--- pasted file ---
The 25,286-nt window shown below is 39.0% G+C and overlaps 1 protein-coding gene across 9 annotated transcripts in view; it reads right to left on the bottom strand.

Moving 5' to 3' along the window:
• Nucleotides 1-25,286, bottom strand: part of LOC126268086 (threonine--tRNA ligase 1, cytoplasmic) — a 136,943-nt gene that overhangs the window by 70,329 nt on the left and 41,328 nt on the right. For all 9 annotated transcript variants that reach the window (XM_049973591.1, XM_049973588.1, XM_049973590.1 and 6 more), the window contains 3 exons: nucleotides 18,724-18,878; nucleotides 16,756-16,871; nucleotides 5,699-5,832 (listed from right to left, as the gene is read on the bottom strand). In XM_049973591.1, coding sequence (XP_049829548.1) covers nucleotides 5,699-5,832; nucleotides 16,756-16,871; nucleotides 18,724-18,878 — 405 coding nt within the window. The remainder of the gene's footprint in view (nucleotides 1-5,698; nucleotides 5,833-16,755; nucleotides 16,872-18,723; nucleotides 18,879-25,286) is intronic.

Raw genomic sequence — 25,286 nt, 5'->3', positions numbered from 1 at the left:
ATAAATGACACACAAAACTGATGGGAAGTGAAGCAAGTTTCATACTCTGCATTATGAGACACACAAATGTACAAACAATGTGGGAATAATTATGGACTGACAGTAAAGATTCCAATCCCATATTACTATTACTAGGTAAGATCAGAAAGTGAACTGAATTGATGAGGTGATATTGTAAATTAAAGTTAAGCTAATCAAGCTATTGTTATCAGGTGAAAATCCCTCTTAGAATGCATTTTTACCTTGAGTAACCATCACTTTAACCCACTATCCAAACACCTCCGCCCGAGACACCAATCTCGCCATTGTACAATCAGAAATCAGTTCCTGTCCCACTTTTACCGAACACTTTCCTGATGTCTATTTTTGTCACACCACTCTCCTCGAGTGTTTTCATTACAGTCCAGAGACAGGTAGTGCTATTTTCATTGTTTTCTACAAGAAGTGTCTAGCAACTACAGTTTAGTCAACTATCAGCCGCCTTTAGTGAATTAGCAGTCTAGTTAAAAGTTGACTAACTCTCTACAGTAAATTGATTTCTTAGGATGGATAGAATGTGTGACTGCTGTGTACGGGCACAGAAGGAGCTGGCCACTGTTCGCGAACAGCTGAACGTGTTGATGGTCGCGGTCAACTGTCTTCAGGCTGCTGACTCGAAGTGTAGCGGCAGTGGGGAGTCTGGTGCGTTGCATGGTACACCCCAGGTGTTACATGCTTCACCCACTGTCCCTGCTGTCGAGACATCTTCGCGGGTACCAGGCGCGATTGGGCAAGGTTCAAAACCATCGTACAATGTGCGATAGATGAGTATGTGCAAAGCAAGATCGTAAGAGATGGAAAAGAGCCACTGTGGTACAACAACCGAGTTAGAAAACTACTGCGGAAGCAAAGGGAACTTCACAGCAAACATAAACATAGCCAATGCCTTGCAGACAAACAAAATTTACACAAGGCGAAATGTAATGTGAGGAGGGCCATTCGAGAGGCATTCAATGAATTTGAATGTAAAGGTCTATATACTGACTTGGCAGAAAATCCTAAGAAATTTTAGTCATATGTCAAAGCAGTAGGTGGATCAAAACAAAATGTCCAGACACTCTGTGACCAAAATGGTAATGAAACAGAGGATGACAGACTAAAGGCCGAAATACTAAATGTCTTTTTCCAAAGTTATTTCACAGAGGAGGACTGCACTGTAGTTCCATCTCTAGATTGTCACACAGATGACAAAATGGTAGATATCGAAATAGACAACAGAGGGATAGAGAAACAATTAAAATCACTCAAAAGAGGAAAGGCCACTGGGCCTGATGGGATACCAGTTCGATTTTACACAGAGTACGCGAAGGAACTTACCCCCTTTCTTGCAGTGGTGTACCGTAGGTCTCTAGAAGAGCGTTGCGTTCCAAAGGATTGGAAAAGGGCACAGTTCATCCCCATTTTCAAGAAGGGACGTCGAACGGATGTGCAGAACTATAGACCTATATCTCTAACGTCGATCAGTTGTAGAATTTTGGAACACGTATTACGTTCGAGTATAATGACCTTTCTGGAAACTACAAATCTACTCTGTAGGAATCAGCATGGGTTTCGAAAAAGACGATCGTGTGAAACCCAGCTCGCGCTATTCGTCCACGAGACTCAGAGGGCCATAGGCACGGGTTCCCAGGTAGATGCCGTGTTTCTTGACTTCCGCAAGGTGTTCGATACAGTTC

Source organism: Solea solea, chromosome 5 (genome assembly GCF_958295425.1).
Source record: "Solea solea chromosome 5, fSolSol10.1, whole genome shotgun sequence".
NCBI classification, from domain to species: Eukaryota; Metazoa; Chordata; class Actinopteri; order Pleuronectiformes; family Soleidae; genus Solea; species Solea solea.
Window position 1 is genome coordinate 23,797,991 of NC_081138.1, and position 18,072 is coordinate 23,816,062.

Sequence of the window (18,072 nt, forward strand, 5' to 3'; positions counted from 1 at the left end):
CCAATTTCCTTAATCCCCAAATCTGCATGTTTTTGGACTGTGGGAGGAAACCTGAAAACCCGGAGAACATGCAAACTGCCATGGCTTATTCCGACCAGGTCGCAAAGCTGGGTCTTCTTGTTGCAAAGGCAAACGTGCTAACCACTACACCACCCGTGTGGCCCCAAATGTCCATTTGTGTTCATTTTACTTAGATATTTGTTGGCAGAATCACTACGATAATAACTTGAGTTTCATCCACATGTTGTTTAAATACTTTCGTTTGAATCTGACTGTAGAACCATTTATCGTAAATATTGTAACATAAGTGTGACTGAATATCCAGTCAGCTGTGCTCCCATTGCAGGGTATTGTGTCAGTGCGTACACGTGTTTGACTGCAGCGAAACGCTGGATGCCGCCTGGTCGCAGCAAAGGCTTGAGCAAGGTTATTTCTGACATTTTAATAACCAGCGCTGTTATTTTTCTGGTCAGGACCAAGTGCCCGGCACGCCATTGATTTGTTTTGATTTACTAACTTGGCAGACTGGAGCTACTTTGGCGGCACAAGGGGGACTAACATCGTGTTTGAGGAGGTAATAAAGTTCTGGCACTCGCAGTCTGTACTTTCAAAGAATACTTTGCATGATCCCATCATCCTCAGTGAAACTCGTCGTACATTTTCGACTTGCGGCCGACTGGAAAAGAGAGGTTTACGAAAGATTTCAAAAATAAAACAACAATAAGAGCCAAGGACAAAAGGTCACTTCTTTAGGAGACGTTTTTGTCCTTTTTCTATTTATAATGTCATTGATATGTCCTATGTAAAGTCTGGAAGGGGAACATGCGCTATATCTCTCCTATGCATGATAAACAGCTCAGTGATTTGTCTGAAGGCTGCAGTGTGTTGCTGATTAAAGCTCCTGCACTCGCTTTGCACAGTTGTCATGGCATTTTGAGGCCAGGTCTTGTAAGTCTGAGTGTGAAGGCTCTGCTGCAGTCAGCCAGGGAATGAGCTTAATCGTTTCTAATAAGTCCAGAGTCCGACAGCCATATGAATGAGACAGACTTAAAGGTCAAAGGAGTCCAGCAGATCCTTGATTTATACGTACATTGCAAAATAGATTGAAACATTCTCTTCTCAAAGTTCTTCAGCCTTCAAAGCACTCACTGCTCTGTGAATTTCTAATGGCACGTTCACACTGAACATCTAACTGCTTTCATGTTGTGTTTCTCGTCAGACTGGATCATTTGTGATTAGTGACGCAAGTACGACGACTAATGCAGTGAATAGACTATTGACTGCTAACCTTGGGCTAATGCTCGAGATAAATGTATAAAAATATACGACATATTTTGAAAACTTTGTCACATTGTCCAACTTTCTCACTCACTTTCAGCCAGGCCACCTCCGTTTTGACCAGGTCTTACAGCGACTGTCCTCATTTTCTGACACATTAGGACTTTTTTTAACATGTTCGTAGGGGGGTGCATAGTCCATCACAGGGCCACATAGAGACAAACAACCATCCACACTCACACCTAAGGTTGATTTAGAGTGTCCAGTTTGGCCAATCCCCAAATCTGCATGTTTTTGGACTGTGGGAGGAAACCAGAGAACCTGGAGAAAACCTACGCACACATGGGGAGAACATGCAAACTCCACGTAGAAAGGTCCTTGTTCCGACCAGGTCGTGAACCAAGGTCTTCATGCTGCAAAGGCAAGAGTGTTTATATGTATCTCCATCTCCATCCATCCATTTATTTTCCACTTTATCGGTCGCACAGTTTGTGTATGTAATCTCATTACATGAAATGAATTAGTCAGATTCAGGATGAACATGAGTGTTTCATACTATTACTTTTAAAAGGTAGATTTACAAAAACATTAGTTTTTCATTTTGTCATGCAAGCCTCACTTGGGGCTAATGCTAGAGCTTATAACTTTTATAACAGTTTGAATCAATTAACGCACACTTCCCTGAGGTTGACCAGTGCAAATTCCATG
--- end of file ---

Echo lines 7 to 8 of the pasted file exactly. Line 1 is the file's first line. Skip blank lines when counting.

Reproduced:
Source record: "Solea solea chromosome 5, fSolSol10.1, whole genome shotgun sequence".
NCBI classification, from domain to species: Eukaryota; Metazoa; Chordata; class Actinopteri; order Pleuronectiformes; family Soleidae; genus Solea; species Solea solea.